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This snapshot of an alien exoplanet might be a big first for astronomy

It's in a super weird solar system

European Southern Observatory

The star of the above glamour shot is a star named CVSO 30, which is 1,200 light-years from Earth and located just a smidge north of Orion's belt. But if you squint, you'll see a tiny brown dot just above CVSO 30. That brown dot has been the subject of much excitement in the astronomy world. It's a special brown dot.

In fact, it's an exoplanet that scientists are calling CVSO 30c, and it's the second to be discovered orbiting this particular star. What makes it special is its enormous orbit — its distance from its sun is about 660 times our distance from our Sun at any given time, and it takes 27,000 years for it to complete a roundtrip. This is odd, mainly because the other planet orbiting the same star (CVSO 30b) is much, much closer to it. CVSO 30b completes an orbit in a little less than 11 hours.

this oddball star system might be an astronomy first

The closer planet was discovered in 2012, using a common method called transit photometry. In other words, scientists watched the star and saw that its light wasn't as bright when something crossed in front of it. That "something" was a planet.

It is extremely difficult, often impossible, to look at small planets this far away with a telescope: the light from their parent stars can cast a huge glare and completely engulf them (that's the main reason scientists would bother with the tedious process of transit photometry in the first place). However, in the case of the newly discovered CVSO 30c, the planet's orbit takes it far enough away from its star to avoid this problem.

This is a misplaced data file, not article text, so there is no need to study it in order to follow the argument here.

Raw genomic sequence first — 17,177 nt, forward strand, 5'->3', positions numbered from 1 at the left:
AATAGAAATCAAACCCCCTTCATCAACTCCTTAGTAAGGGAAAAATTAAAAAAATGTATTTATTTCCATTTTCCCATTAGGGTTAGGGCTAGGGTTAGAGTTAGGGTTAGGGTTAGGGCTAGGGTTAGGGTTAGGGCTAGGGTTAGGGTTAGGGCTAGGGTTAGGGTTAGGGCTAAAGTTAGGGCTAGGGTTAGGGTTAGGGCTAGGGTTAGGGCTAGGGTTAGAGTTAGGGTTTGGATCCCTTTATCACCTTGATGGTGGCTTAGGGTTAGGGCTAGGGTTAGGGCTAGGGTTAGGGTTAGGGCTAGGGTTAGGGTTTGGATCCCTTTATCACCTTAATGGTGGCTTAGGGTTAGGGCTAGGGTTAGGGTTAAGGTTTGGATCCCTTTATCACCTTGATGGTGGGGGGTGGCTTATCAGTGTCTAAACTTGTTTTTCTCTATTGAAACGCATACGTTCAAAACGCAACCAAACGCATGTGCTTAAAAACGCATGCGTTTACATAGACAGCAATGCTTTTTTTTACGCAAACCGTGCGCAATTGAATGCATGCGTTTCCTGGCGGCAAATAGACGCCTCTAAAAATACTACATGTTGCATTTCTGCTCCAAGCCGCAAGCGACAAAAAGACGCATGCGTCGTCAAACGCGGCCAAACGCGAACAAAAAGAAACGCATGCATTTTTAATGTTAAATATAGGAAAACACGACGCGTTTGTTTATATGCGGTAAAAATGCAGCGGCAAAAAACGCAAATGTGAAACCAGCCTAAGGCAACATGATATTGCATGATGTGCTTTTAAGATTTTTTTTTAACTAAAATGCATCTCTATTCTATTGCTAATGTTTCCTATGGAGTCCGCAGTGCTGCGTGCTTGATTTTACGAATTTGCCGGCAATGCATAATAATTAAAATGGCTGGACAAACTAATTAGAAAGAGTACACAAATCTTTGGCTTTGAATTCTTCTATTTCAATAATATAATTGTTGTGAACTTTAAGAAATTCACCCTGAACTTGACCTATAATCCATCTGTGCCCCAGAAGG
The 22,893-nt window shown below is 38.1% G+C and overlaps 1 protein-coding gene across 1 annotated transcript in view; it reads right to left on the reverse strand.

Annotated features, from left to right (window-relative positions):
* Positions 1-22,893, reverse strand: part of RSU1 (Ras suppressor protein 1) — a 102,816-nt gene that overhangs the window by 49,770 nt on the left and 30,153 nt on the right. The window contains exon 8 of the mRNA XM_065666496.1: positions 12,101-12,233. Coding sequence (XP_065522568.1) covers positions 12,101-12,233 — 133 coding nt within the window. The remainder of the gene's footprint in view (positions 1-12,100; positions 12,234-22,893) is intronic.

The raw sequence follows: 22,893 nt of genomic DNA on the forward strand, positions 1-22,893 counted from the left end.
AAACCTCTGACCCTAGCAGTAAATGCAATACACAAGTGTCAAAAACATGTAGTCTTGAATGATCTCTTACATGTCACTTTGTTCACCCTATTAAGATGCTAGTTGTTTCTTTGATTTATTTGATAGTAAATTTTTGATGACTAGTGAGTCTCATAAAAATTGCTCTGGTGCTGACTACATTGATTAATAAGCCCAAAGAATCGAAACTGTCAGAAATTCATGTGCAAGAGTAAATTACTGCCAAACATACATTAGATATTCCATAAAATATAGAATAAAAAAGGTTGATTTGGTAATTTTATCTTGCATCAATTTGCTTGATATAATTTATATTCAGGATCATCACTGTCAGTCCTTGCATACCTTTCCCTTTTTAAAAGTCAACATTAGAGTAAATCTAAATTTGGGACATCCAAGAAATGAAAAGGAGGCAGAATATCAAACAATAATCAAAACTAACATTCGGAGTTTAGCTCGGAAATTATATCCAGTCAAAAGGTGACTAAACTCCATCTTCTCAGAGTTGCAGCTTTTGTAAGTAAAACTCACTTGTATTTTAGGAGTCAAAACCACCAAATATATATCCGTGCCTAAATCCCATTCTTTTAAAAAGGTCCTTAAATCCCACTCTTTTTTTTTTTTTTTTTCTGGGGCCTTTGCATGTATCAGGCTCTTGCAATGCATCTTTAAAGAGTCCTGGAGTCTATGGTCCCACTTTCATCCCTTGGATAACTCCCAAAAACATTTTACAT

Scientists at the European Space Observatory's Very Large Telescope facility in Chile, the W.M. Keck Observatory in Hawaii, and the Calar Alto Observatory in Spain pooled their efforts to create this incredible image of the distant planet. If their findings are confirmed, it would be a big first — the ESO says scientists have never found a star system in which one planet is close enough to its star require the transit method and one is distant enough to be spotted with direct imaging.

A further curiosity: the oddball star system is very young by the cosmos' standards. At only 2.5 million years of age, scientists aren't sure how it got so weird so fast. Representatives for the ESO suggest it's possible that the planets collided at some point, bouncing off each other like billiard balls and landing in their unprecedented positions.


Rocky Earth-sized exoplanet orbiting nearby star